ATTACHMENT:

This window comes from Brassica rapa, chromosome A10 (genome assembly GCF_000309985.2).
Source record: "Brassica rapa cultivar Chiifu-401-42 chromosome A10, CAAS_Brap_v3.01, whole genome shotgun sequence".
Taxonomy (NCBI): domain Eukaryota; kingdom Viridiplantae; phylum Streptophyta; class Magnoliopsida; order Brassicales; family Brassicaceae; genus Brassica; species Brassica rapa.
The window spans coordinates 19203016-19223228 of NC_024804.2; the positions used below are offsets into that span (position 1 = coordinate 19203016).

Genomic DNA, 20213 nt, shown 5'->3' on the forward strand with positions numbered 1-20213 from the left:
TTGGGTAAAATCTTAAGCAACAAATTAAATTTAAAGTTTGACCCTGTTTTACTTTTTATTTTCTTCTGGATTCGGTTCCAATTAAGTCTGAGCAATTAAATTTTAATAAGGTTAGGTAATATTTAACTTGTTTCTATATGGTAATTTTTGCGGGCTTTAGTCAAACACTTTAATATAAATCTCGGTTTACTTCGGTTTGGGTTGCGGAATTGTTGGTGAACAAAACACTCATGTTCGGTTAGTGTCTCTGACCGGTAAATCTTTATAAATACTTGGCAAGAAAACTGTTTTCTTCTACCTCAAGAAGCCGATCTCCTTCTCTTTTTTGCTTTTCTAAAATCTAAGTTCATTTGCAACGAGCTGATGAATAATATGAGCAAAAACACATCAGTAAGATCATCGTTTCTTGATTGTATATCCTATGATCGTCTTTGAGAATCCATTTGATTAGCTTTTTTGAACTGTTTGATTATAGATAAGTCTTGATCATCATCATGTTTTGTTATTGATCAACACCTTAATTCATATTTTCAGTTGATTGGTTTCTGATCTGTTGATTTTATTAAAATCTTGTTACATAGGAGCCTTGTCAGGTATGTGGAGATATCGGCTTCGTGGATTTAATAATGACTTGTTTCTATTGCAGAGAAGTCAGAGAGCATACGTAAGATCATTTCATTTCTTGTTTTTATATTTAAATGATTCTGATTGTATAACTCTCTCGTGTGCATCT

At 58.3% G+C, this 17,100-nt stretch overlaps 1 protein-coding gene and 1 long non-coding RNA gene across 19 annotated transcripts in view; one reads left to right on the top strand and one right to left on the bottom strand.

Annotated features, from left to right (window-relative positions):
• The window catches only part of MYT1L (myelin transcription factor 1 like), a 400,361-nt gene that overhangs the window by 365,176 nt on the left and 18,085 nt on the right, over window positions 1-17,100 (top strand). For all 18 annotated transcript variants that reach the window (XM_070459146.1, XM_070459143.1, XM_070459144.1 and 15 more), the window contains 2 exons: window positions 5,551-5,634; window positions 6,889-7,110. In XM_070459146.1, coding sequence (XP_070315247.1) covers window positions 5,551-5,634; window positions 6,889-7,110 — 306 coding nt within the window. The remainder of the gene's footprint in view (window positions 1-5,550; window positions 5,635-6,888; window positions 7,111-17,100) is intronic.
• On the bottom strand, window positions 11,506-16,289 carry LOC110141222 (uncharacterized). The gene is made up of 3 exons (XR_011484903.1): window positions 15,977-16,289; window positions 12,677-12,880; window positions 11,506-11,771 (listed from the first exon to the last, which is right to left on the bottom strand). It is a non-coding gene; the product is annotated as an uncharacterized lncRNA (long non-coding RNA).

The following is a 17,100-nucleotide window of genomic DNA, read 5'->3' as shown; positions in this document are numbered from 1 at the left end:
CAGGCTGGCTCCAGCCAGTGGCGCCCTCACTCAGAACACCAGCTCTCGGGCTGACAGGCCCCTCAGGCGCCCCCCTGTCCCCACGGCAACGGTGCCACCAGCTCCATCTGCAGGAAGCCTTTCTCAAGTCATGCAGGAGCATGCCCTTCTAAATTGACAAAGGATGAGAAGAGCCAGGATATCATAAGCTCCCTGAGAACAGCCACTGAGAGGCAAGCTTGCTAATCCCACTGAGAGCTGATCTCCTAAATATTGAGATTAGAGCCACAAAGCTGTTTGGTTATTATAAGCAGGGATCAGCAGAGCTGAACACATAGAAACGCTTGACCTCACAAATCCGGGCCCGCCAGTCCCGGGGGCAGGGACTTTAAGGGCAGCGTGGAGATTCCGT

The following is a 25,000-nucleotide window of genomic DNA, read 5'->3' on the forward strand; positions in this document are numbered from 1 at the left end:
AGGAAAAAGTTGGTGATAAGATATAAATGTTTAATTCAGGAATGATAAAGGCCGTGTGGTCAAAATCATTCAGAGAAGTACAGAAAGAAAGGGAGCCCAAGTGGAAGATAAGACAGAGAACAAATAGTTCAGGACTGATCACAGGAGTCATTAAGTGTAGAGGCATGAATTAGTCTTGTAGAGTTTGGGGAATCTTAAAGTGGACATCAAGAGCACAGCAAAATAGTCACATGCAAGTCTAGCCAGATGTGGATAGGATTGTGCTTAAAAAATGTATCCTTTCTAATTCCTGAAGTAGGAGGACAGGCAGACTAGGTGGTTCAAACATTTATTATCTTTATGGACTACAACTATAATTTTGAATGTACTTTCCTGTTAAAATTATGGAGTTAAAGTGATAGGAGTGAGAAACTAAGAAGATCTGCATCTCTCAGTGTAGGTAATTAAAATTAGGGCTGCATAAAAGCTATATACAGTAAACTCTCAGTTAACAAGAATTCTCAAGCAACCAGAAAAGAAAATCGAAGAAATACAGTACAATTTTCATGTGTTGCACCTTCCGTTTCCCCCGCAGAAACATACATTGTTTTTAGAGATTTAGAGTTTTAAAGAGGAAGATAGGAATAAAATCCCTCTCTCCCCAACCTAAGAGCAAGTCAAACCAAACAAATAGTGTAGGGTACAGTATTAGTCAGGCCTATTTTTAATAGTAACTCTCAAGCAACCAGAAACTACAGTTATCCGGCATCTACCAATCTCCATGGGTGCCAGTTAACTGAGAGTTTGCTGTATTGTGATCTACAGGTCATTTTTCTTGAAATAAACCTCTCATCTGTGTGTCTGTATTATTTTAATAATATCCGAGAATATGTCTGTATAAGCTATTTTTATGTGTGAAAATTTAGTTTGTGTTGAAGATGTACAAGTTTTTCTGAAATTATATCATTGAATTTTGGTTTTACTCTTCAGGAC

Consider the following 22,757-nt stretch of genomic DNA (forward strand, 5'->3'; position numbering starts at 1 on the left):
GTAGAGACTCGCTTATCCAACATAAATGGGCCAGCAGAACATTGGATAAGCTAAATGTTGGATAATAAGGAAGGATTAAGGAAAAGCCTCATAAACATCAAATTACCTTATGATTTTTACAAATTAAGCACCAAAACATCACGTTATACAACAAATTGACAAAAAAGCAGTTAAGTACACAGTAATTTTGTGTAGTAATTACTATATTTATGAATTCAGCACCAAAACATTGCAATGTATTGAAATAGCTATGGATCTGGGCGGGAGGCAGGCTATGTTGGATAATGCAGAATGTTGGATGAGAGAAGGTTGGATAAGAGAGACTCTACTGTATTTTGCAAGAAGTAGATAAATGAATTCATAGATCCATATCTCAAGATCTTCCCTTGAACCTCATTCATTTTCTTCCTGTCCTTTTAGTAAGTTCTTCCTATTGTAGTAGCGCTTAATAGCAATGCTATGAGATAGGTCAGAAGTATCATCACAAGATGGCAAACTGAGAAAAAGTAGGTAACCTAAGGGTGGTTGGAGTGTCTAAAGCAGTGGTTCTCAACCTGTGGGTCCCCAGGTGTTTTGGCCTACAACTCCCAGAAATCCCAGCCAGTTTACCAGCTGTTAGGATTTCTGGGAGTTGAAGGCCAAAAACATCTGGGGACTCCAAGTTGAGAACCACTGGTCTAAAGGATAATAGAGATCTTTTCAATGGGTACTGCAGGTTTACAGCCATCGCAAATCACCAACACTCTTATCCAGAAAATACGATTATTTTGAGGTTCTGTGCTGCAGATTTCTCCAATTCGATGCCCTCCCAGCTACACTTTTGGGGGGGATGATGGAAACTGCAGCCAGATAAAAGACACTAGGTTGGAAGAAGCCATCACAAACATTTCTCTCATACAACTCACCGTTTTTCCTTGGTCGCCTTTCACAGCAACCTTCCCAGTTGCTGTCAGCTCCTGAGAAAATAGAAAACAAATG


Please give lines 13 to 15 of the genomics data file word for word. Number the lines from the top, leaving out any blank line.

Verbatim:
The following is a 25,000-nucleotide window of genomic DNA, read 5'->3' on the forward strand; positions in this document are numbered from 1 at the left end:
AGGAAAAAGTTGGTGATAAGATATAAATGTTTAATTCAGGAATGATAAAGGCCGTGTGGTCAAAATCATTCAGAGAAGTACAGAAAGAAAGGGAGCCCAAGTGGAAGATAAGACAGAGAACAAATAGTTCAGGACTGATCACAGGAGTCATTAAGTGTAGAGGCATGAATTAGTCTTGTAGAGTTTGGGGAATCTTAAAGTGGACATCAAGAGCACAGCAAAATAGTCACATGCAAGTCTAGCCAGATGTGGATAGGATTGTGCTTAAAAAATGTATCCTTTCTAATTCCTGAAGTAGGAGGACAGGCAGACTAGGTGGTTCAAACATTTATTATCTTTATGGACTACAACTATAATTTTGAATGTACTTTCCTGTTAAAATTATGGAGTTAAAGTGATAGGAGTGAGAAACTAAGAAGATCTGCATCTCTCAGTGTAGGTAATTAAAATTAGGGCTGCATAAAAGCTATATACAGTAAACTCTCAGTTAACAAGAATTCTCAAGCAACCAGAAAAGAAAATCGAAGAAATACAGTACAATTTTCATGTGTTGCACCTTCCGTTTCCCCCGCAGAAACATACATTGTTTTTAGAGATTTAGAGTTTTAAAGAGGAAGATAGGAATAAAATCCCTCTCTCCCCAACCTAAGAGCAAGTCAAACCAAACAAATAGTGTAGGGTACAGTATTAGTCAGGCCTATTTTTAATAGTAACTCTCAAGCAACCAGAAACTACAGTTATCCGGCATCTACCAATCTCCATGGGTGCCAGTTAACTGAGAGTTTGCTGTATTGTGATCTACAGGTCATTTTTCTTGAAATAAACCTCTCATCTGTGTGTCTGTATTATTTTAATAATATCCGAGAATATGTCTGTATAAGCTATTTTTATGTGTGAAAATTTAGTTTGTGTTGAAGATGTACAAGTTTTTCTGAAATTATATCATTGAATTTTGGTTTTACTCTTCAGGAC

Consider the following 22,757-nt stretch of genomic DNA (forward strand, 5'->3'; position numbering starts at 1 on the left):